21st Century Renaissance
Shandon is filled with architectural jewels. Some, like this renovated home, have become treasures with the right expertise and attention to detail.
By Jackie Perrone Photographs by Jay Browne
Call it Kismet. Brantley Jones, builder and developer, and a family seeking a special home think they were made for each other. When Marty and Chappell walked into the ongoing-renovation project already being carried out by Brantley Jones, sparks flew and history was made. His dream project acquired devoted owners, and their search for the perfect Shandon home ended.
2014 is the year it came together for them all. On an icy January day, Marty and Chappell wearily pursued their long quest for a Shandon house with a visit to Wilmot Street. Three months later, they were living there and rejoicing in their good fortune. Everyone concerned believes it is the perfect spot for exactly the right people.
Brantley Jones’ construction business specializes in renovations and restoration of existing properties. (He builds new homes, too. That’s his idea of a vacation.) He likes updating, enlarging and improving classic structures and has found ways to overcome the obstacles which sometimes crop up. He searches out the aging gems, which sometimes have fallen into disrepair, and comes up with innovative ways to preserve the integrity of the original design while bringing it into the 21st century. The Shandon neighborhood of Columbia, of course, is a treasure-trove of such jewels.
When he acquired the Wilmot house, it had been occupied by the Weed family for many decades. Well cared-for and not much different from its earliest incarnation in 1928, the bungalow of small rooms stood on a handsome but narrow lot with a large back yard. Plenty of room to expand toward the rear and still enjoy a garden. Interior walls were removed and the back of the house demolished. Adding a two-story wing more than doubled the square footage (from the original 1200 square feet to the present 3200).
On the Shandon-Hollywood-Rosewood Tour of Homes in 2014, his completed handiwork is displayed, a five-bedroom, three-bath house with formal living and dining as well as family room and a playroom. Yes, the house did have handsome heart-pine floors which responded to careful cleaning and polishing. The renovator conducted a wide search and came up with No. 1 grade antique heart pine flooring to match, so that the extension blends seamlessly. The same attention to detail appears in lighting fixtures, hardware and cabinetry. (There are two solar tubes in the kitchen that bring in so much natural light during the day that often there is no need to turn on indoor lighting.)
As often happens in old houses, the floors were not level. The remodeler installed piers underneath and bigger beams for bracing.
An amazing pride-and-joy feature is the addition of “cast stone” for the fireplaces and kitchen counters. Builders know this as GFRC: Glass-Fiber-Reinforced-Concrete, molded to specifications and installed for permanence. Fireproof and durable, it has the strength of concrete and the light weight of fiberglass, and best of all, a cost-effective price less than half what installing native stone would require. With four fireplaces and the kitchen, this saved thousands of dollars. Brantley Jones had used this material before but this is the first time he has installed it in a residence. It won’t be the last.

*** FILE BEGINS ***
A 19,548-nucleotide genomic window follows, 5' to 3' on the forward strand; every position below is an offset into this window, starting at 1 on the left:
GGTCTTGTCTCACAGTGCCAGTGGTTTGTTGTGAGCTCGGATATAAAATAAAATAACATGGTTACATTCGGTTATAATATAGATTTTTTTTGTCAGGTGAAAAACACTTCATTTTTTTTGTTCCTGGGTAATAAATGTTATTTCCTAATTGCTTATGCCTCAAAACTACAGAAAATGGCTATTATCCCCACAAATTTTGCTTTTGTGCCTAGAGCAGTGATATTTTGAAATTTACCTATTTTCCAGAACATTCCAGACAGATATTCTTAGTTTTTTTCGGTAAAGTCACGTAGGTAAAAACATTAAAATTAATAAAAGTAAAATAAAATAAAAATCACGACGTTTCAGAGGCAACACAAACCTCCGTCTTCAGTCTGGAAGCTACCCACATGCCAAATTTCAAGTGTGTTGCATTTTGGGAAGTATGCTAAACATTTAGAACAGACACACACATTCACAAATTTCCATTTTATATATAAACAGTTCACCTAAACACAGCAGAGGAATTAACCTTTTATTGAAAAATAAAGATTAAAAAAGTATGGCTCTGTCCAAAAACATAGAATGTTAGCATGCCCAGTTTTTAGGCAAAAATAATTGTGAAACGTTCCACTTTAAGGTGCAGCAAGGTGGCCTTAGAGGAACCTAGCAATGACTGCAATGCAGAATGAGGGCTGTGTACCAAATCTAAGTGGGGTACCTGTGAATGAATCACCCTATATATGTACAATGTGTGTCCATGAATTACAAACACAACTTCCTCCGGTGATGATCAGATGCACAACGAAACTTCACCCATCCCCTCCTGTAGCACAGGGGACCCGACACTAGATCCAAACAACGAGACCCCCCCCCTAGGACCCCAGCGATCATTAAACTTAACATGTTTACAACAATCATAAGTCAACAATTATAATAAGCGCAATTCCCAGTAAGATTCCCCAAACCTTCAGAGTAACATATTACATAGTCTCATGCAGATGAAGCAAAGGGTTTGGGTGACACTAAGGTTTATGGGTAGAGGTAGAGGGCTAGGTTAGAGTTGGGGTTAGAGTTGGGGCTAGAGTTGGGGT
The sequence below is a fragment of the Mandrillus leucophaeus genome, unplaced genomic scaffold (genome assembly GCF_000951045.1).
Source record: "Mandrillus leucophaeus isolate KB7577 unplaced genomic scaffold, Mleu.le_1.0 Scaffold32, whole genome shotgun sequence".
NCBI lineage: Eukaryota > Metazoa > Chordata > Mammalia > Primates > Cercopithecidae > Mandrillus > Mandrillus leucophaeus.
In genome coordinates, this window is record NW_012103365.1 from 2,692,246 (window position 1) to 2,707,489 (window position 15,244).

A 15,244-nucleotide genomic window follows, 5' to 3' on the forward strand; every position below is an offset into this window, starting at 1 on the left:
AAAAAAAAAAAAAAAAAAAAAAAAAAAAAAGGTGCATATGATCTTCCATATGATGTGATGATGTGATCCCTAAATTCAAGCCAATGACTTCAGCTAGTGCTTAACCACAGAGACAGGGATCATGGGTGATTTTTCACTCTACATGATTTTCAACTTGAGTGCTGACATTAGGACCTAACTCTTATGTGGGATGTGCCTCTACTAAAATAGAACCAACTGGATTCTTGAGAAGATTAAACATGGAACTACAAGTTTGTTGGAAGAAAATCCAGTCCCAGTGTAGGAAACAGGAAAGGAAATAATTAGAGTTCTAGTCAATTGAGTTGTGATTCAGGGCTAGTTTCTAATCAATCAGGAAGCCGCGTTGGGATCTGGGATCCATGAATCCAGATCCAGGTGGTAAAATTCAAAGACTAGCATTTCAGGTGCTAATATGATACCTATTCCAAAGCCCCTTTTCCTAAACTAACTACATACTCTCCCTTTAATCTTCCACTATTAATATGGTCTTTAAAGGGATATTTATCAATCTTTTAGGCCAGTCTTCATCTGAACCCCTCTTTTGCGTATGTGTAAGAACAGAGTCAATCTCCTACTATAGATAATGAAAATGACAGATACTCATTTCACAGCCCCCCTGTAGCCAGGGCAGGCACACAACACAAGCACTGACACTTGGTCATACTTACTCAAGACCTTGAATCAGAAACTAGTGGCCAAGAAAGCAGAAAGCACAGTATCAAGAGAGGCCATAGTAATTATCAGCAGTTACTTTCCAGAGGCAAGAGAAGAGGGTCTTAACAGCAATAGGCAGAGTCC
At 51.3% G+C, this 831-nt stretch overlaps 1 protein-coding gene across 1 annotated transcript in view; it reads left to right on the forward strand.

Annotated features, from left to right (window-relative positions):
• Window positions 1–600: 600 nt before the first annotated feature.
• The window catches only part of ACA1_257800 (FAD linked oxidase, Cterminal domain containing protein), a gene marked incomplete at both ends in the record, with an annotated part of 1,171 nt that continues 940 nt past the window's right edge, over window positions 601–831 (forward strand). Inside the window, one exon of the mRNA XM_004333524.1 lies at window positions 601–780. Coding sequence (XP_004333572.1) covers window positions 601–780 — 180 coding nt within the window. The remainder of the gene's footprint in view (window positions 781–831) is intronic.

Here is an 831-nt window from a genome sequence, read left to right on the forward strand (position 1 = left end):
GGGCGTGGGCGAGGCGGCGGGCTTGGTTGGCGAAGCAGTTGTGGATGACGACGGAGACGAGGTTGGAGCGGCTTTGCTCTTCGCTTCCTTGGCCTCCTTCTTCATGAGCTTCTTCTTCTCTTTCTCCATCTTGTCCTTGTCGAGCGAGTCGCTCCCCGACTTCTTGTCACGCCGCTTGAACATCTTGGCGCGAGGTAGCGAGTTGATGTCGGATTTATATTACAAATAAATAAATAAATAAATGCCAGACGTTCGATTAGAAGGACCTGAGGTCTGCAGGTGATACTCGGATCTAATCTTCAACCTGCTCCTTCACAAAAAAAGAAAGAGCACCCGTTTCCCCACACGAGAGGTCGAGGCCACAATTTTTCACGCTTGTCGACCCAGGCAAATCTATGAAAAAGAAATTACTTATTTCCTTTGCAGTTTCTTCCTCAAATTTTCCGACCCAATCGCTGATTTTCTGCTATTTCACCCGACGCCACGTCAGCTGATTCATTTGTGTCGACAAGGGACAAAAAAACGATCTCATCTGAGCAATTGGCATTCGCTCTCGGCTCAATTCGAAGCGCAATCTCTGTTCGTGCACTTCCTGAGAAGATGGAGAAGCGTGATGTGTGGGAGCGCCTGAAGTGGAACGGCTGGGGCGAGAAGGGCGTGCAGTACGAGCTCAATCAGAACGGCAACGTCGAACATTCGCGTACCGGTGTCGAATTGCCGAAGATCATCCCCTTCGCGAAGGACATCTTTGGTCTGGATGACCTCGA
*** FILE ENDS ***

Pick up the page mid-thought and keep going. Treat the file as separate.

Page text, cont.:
This renovation specialist always looks for ways to use and save original materials in old construction. At this Wilmot house, the rafters and beams were solid and handsome. As walls came down and open areas appeared, the rafters and beams were incorporated into ceiling designs. The atmosphere of the 1920s still presides over it all.
The façade retains its integrity, a true Craftsman cottage with interesting windows above the columned porch. The front steps are now stone, complementing the interesting woodwork on the porch.
As for the new owners: Brantley Jones could not have found a better heir to his handiwork. Chappell loves to sew and has jumped in to create window treatments and pillows in bright colors throughout the house. Her grandparents’ wicker chairs have settled comfortably onto the front porch, outfitted with new cushions made by Chappell. They admit to being a do-it-yourself family who eschewed a professional decorator in favor of using things they like without regard to fashion or trends. With two young children, they don’t aspire to a spotless environment or expensive furnishings.
From Chappell comes this expression of their sentiment:
“We have wanted to live in Shandon ever since we got married in 2001, but we never found the right house at the right time until now. We love the tree-lined streets, the walkability of the neighborhood, the in-town location, the schools, and the general charm of the neighborhood. We wanted to move to Shandon so much that we were willing to downsize. We ended up finding a house that is one bedroom and one bathroom bigger than our old house instead! But it was so perfect for us that we had to snatch it up. We love it just as much as we hoped we would… the house and the neighborhood. We walk the children to school and preschool, to church, to the park, to my parents’ house, and sometimes to restaurants!”
The Shandon-Hollywood-Rosewood Tour of Homes is scheduled December 7, 2014.